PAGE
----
The CDC estimates 1 in 9 women experience postpartum depression. This can be easy to confuse with the more-common “baby blues,” which refers to worry, mood swings, tearfulness, and difficulty sleeping caused by extreme hormonal changes in your body. Unlike “baby blues,” which usually resolves itself within two weeks of delivery, postpartum depression has more intense, long-lasting symptoms.
Postpartum depression shares many of the typical symptoms of depression, listed below:
- Lasting sad, anxious or empty moods
- Feeling hopeless, pessimistic, guilty, worthless, helpless, irritable or restless
- Loss of energy or interest in hobbies and activities
- Problems concentrating, recalling details, and making decisions
- Difficulty falling asleep or sleeping too much.
- Overeating or loss of appetite
- Thoughts or attempts of suicide
- Aches or pains that don’t improve from treatment
There are a few symptoms, however, that set postpartum depression apart from depression, including:
- Crying more often than usual
- Feeling guilty, angry, numb, or disconnected from your baby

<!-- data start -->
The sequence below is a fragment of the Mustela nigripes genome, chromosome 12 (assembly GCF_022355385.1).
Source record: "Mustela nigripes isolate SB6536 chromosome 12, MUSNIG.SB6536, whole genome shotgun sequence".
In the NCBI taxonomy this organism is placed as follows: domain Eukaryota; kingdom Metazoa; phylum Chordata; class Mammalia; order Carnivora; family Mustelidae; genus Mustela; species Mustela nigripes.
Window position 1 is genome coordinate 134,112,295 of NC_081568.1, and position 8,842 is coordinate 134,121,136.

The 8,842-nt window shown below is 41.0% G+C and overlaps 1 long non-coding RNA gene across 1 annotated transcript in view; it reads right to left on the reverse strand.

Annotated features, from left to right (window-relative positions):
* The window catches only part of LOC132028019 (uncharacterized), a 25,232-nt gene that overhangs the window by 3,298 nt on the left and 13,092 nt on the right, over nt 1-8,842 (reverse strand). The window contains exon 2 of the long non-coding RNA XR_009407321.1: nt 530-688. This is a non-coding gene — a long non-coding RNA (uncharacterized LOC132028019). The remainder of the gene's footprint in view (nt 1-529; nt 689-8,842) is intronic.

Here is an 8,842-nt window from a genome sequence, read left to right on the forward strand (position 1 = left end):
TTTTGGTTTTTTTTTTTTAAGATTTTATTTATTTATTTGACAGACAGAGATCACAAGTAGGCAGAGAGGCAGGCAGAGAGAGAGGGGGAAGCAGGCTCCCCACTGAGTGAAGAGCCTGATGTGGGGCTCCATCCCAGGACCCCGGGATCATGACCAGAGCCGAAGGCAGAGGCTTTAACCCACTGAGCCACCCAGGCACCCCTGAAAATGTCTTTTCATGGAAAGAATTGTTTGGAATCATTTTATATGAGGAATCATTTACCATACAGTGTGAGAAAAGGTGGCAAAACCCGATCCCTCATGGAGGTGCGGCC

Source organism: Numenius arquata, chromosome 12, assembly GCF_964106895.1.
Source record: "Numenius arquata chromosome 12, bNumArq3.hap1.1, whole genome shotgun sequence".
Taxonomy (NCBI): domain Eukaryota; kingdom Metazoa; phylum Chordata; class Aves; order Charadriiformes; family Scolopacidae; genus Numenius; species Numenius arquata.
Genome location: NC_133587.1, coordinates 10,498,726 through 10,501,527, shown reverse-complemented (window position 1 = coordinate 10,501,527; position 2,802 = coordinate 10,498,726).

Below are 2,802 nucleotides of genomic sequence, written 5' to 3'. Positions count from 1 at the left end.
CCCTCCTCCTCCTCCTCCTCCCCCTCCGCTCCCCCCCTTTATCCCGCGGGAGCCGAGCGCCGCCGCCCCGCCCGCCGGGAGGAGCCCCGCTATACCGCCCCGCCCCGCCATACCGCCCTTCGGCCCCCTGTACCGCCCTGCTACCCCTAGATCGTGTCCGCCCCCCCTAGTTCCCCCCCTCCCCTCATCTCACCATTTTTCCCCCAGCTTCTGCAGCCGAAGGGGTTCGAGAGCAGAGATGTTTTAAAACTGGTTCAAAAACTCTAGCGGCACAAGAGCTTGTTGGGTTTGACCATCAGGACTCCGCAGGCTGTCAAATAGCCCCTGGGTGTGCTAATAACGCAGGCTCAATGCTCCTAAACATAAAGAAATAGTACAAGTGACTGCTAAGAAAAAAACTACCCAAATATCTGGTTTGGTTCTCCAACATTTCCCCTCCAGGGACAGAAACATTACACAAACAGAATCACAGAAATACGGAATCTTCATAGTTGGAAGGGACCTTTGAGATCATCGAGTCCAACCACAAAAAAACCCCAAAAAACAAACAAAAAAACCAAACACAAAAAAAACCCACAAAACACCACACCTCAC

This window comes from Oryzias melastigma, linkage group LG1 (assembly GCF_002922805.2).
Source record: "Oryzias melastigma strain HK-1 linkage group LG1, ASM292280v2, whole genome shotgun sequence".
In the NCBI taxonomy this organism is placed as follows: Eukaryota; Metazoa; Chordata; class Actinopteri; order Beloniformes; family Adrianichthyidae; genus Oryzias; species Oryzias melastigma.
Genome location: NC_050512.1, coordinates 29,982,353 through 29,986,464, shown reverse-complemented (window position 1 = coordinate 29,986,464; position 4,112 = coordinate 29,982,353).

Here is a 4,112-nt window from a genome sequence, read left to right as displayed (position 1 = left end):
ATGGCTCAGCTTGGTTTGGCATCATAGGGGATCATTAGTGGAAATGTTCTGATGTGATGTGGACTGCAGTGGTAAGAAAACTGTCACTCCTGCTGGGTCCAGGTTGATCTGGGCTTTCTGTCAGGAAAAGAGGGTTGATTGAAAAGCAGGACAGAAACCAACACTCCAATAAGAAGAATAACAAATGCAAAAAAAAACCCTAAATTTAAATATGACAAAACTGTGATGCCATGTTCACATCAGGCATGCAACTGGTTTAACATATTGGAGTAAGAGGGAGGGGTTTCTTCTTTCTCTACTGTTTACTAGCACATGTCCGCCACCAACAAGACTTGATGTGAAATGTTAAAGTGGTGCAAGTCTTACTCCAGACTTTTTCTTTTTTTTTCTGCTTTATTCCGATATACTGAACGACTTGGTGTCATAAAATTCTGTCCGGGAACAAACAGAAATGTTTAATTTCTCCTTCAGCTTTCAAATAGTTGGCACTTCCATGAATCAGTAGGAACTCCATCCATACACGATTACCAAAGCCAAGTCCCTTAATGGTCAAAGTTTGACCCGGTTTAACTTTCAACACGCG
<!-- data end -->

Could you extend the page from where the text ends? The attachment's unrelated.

- Withdrawing from loved ones
- Worrying that you will hurt your baby
- Doubting your ability to care for your baby
Postpartum depression can happen to anyone, but there are some factors that place women at a higher risk, such as low social support, a history of depression or anxiety, pregnancy or birth complications, having multiples (like twins or triplets), preterm labor and delivery, or experiencing difficulties breastfeeding.
Since postpartum depression is so common, there are many treatment options available. Your doctor may recommend an antidepressant or seeing a mental health professional.
LiveHealthOnline.com is a great way to access therapy from home, especially if the idea of finding a therapist and going to appointments is overwhelming. New parent groups can also be great resources, offering needed support, education, and social connection.
Remember, the best thing you can do for the health and happiness of your baby is to dedicate the time, energy, and resources to getting the help you need.
Comments and opinions are from Lindsay Henderson, PsyD, alone. She is a psychologist who treats